The Trumbull Trails Coalition & CT NEMBA held a Trails Advocacy Coffee Klatch on Saturday morning, November 20th to air issues in the Pequonnock River Valley amongst the predominant mountain bike riders that use the park. All this stemmed from work the TTC did over the summer that was dismantled or destroyed and then someone, without permission, went in and created a bootleg trail (rake and scrape) and then spray painted arrows and tagged rocks that lead to heated forum discussions. It's uncertain whether the Mr Rake and Scrape did the spray painting or it was done by someone else.
|Rich Coffey, talks to Trumbull Park Ranger Mark Ceneri (l) and |
CT DEP Land Manager James Beschele (r) about
critical areas in the park that need addressing
Ironically, as the heated discussions over the Rake and Scrape trail flared tempers across the Interwebs, Dmitri Paris, the Trumbull Parks Commissioner, contacted CT NEMBA from out of the blue wanting to form a trails partnership. While it seemed his main concern was cyclists on the rail trail whizzing by joggers and walkers on the rail trail, he did acknowledge that he could use some trail help in his other parks, like Old Mine and Twin Brooks where Mountain Biker usage is steadily increasing. Dmitri sent Trumbull Parks Ranger Mark Ceneri to the meeting. Also in attendance was CT DEP's State Park Supervisor (for Sherwood Island, Mianus River State Park, and of course The Pequonnock River Valley State Park) James Beschle. There seems to be a grey area when it comes to jurisdiction over managing P-Valley SP. The State owns the land but the town has some sort of jurisdiction over it as well and that works to our advantage because we can get both local and state support for improving the park.
|Steve McAllister (l) speaks with long time park rider Bob, who rides|
a red, rigid Karate Monkey
From the Coalition we had founder Rich Coffey, Steve McAllister, Alex Bijanada, Robert Rickman, Nick Hague, and Rich Stinchcomb. Representing CT NEMBA were Paula Burton and myself. Also in attendence were other mountain bikers who live in the area and passionately ride the Pequonnock River Valley. The dialog revolved around issues on the red trail that the TTC tried to change over the summer and that the free riding community felt destroyed character of that particular trail. They were right and the TTC acknowledges the mistake and wants to work with them to fix it. Stemming from that discussion was the idea that in order to make the Red Trail descents more sustainable, they are turning into washed out gullies, we could work together to create two, well thought out downhill runs, using natural features, that could rival Diablo and The Highlands while improving the sustainability of the trails.
|During the trail walk, Nick Hague took off on his|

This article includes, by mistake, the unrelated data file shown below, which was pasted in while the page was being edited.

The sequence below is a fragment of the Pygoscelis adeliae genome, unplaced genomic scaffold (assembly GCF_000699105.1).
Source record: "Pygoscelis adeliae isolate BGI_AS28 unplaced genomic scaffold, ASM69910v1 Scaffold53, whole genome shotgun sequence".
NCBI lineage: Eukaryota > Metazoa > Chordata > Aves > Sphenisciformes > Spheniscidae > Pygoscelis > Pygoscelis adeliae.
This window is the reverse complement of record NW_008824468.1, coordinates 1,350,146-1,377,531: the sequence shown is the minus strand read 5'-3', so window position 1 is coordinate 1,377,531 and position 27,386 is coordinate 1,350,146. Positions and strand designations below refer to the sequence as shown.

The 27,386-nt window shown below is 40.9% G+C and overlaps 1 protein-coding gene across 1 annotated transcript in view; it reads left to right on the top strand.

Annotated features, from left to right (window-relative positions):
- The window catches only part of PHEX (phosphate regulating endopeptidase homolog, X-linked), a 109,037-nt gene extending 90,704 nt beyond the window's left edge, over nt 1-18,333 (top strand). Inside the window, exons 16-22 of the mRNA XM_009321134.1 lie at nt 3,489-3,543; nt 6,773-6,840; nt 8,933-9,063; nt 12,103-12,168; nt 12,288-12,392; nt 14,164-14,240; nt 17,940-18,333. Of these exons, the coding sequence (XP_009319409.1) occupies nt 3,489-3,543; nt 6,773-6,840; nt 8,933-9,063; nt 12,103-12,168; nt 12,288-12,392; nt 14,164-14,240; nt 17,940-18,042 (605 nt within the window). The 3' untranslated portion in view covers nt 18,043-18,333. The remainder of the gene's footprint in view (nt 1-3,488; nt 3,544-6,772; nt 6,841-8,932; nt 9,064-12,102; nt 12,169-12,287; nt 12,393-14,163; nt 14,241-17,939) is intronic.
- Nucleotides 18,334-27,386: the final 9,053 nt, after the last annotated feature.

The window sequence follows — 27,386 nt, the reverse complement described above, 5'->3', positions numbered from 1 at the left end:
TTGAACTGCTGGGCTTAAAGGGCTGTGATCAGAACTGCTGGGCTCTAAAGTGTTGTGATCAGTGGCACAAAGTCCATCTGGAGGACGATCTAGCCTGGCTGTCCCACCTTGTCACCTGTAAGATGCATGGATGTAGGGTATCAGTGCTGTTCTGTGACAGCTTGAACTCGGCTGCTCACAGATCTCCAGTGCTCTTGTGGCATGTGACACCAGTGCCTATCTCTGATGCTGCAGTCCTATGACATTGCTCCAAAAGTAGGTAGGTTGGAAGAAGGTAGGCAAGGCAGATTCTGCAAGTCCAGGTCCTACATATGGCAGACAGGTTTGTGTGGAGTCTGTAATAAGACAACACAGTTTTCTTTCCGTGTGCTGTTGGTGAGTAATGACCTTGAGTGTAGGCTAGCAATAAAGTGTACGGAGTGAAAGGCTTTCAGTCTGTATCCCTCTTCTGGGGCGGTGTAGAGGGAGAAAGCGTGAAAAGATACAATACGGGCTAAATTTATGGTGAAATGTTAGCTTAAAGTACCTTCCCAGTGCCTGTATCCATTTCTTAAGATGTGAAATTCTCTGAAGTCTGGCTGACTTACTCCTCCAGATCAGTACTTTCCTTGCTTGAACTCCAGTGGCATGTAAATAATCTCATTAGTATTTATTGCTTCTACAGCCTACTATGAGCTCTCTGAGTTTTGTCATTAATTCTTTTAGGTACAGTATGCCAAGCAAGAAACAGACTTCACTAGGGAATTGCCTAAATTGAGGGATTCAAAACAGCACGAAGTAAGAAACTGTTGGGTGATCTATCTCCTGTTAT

bike for ride in the Valley
Some more immediate concerns were also discussed, like the water run-off on the White/Red/Yellow trail that makes the initial ascent into the main part of the park after you cross the stream from Park Street. By the way, the TTC has been doing little fixes here and there, like armoring this water crossing and all the other water crossing in the park. However, in the pictures below you can see what the run-off is doing here. All the water coming down the trail is carrying with it additional soil that collects at the bottom and makes this intersection always muddy. In fact, the only time it's dry is during the height of summer.
The solution here is simple. Create a nic or channel further up the trail that will draw the water off before it hits final descent. The key to making this effective is finding the right area so that the water will easily exit the trail and there is such a spot before the bend of the trail. It slopes down and away from the trail and if you were to put in a nic in the picture below all the water that formed the channel within the leaves would have flowed off the trail at this point.
At the bottom of the last descent another nic is key to keeping the water out of the trail intersection. As you can see the land slopes away from the trail here so it will easily draw the water off at this point.
While these two easy fixes should draw the majority of this stream off the rest of trail it won't be 100% and we might have to think about building a turnpike (raising the trail up a few inches) to keep the trail out of the mud that you see there now.
From here, Rich led the group over to the old Reservoir Basin to look take a look at some of the other water issues effecting the trails. The Reservoir Basin is often referred as the Serengeti due to the open grasslands reminding some of the plains of Africa. There are two main problem areas, one is on the south end and the other where the Blue and White trails come into the basin from the north. Both the Town and State representatives felt that some major improvements are needed here and that we would work with them to facilitate them.